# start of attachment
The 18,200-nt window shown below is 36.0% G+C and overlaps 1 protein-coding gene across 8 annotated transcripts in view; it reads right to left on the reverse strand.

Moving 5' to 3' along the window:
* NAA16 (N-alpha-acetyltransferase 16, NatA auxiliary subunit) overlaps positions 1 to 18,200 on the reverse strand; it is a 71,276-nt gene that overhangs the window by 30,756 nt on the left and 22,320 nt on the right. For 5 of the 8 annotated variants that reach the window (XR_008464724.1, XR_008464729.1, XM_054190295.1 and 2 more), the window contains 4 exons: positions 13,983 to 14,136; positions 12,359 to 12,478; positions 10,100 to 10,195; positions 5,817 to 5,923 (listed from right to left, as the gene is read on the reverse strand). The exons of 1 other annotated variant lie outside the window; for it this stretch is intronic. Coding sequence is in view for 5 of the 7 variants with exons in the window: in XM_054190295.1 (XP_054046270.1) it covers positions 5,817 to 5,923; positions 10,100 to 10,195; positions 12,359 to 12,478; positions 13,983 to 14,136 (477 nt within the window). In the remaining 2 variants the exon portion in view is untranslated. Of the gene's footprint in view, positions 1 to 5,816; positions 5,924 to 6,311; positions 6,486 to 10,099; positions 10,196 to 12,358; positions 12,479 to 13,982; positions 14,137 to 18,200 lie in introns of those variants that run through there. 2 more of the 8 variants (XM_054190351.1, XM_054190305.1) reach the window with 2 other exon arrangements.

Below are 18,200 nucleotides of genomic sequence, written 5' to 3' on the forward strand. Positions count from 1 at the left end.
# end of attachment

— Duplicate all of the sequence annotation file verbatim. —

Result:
The 18,200-nt window shown below is 36.0% G+C and overlaps 1 protein-coding gene across 8 annotated transcripts in view; it reads right to left on the reverse strand.

Moving 5' to 3' along the window:
* NAA16 (N-alpha-acetyltransferase 16, NatA auxiliary subunit) overlaps positions 1 to 18,200 on the reverse strand; it is a 71,276-nt gene that overhangs the window by 30,756 nt on the left and 22,320 nt on the right. For 5 of the 8 annotated variants that reach the window (XR_008464724.1, XR_008464729.1, XM_054190295.1 and 2 more), the window contains 4 exons: positions 13,983 to 14,136; positions 12,359 to 12,478; positions 10,100 to 10,195; positions 5,817 to 5,923 (listed from right to left, as the gene is read on the reverse strand). The exons of 1 other annotated variant lie outside the window; for it this stretch is intronic. Coding sequence is in view for 5 of the 7 variants with exons in the window: in XM_054190295.1 (XP_054046270.1) it covers positions 5,817 to 5,923; positions 10,100 to 10,195; positions 12,359 to 12,478; positions 13,983 to 14,136 (477 nt within the window). In the remaining 2 variants the exon portion in view is untranslated. Of the gene's footprint in view, positions 1 to 5,816; positions 5,924 to 6,311; positions 6,486 to 10,099; positions 10,196 to 12,358; positions 12,479 to 13,982; positions 14,137 to 18,200 lie in introns of those variants that run through there. 2 more of the 8 variants (XM_054190351.1, XM_054190305.1) reach the window with 2 other exon arrangements.

Below are 18,200 nucleotides of genomic sequence, written 5' to 3' on the forward strand. Positions count from 1 at the left end.